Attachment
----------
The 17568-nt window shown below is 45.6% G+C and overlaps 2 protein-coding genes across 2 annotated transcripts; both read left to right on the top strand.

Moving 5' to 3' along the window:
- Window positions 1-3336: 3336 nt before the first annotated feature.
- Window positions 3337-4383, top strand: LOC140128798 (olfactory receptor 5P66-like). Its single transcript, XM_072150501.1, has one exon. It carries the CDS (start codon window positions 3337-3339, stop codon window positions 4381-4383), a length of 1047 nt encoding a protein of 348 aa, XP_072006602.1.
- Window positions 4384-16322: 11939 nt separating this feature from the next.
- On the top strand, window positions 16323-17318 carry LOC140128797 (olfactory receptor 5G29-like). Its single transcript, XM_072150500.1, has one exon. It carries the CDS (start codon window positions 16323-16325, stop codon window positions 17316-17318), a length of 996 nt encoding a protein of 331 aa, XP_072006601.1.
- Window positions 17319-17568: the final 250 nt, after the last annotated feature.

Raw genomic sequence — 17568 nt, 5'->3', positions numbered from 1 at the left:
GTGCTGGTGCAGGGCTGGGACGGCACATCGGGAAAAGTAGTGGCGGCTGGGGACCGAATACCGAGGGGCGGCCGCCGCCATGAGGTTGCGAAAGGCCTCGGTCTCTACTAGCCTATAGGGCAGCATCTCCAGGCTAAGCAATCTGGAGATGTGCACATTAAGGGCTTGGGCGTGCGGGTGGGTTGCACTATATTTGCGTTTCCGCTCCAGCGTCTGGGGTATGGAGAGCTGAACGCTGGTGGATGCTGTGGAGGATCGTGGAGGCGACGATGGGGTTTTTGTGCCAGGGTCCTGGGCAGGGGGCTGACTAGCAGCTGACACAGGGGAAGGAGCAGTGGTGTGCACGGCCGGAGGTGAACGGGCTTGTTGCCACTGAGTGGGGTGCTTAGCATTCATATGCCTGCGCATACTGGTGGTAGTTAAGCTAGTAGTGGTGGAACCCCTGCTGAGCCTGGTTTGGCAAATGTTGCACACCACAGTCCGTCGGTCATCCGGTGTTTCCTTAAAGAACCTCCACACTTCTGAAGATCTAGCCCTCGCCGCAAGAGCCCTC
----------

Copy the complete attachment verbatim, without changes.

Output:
The 17568-nt window shown below is 45.6% G+C and overlaps 2 protein-coding genes across 2 annotated transcripts; both read left to right on the top strand.

Moving 5' to 3' along the window:
- Window positions 1-3336: 3336 nt before the first annotated feature.
- Window positions 3337-4383, top strand: LOC140128798 (olfactory receptor 5P66-like). Its single transcript, XM_072150501.1, has one exon. It carries the CDS (start codon window positions 3337-3339, stop codon window positions 4381-4383), a length of 1047 nt encoding a protein of 348 aa, XP_072006602.1.
- Window positions 4384-16322: 11939 nt separating this feature from the next.
- On the top strand, window positions 16323-17318 carry LOC140128797 (olfactory receptor 5G29-like). Its single transcript, XM_072150500.1, has one exon. It carries the CDS (start codon window positions 16323-16325, stop codon window positions 17316-17318), a length of 996 nt encoding a protein of 331 aa, XP_072006601.1.
- Window positions 17319-17568: the final 250 nt, after the last annotated feature.

Raw genomic sequence — 17568 nt, 5'->3', positions numbered from 1 at the left:
GTGCTGGTGCAGGGCTGGGACGGCACATCGGGAAAAGTAGTGGCGGCTGGGGACCGAATACCGAGGGGCGGCCGCCGCCATGAGGTTGCGAAAGGCCTCGGTCTCTACTAGCCTATAGGGCAGCATCTCCAGGCTAAGCAATCTGGAGATGTGCACATTAAGGGCTTGGGCGTGCGGGTGGGTTGCACTATATTTGCGTTTCCGCTCCAGCGTCTGGGGTATGGAGAGCTGAACGCTGGTGGATGCTGTGGAGGATCGTGGAGGCGACGATGGGGTTTTTGTGCCAGGGTCCTGGGCAGGGGGCTGACTAGCAGCTGACACAGGGGAAGGAGCAGTGGTGTGCACGGCCGGAGGTGAACGGGCTTGTTGCCACTGAGTGGGGTGCTTAGCATTCATATGCCTGCGCATACTGGTGGTAGTTAAGCTAGTAGTGGTGGAACCCCTGCTGAGCCTGGTTTGGCAAATGTTGCACACCACAGTCCGTCGGTCATCCGGTGTTTCCTTAAAGAACCTCCACACTTCTGAAGATCTAGCCCTCGCCGCAAGAGCCCTC